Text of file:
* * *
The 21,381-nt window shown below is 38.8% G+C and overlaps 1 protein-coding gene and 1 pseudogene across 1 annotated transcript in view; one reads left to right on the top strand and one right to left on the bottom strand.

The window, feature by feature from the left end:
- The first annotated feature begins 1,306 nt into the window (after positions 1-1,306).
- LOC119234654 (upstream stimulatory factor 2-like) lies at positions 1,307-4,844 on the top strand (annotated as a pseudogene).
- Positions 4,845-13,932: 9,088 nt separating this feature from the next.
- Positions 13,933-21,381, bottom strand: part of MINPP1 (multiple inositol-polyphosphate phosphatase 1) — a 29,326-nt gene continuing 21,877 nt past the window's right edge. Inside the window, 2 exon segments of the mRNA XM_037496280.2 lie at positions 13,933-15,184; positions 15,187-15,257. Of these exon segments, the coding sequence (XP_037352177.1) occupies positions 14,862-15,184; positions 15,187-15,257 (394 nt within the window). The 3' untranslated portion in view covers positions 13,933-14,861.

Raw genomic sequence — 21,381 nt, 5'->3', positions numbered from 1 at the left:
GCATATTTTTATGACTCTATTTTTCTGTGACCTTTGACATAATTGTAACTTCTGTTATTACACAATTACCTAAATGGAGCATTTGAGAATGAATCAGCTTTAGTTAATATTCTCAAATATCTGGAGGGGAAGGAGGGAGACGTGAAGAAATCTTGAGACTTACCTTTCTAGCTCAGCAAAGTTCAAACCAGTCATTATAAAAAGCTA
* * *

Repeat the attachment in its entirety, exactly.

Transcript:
The 21,381-nt window shown below is 38.8% G+C and overlaps 1 protein-coding gene and 1 pseudogene across 1 annotated transcript in view; one reads left to right on the top strand and one right to left on the bottom strand.

The window, feature by feature from the left end:
- The first annotated feature begins 1,306 nt into the window (after positions 1-1,306).
- LOC119234654 (upstream stimulatory factor 2-like) lies at positions 1,307-4,844 on the top strand (annotated as a pseudogene).
- Positions 4,845-13,932: 9,088 nt separating this feature from the next.
- Positions 13,933-21,381, bottom strand: part of MINPP1 (multiple inositol-polyphosphate phosphatase 1) — a 29,326-nt gene continuing 21,877 nt past the window's right edge. Inside the window, 2 exon segments of the mRNA XM_037496280.2 lie at positions 13,933-15,184; positions 15,187-15,257. Of these exon segments, the coding sequence (XP_037352177.1) occupies positions 14,862-15,184; positions 15,187-15,257 (394 nt within the window). The 3' untranslated portion in view covers positions 13,933-14,861.

Raw genomic sequence — 21,381 nt, 5'->3', positions numbered from 1 at the left:
GCATATTTTTATGACTCTATTTTTCTGTGACCTTTGACATAATTGTAACTTCTGTTATTACACAATTACCTAAATGGAGCATTTGAGAATGAATCAGCTTTAGTTAATATTCTCAAATATCTGGAGGGGAAGGAGGGAGACGTGAAGAAATCTTGAGACTTACCTTTCTAGCTCAGCAAAGTTCAAACCAGTCATTATAAAAAGCTA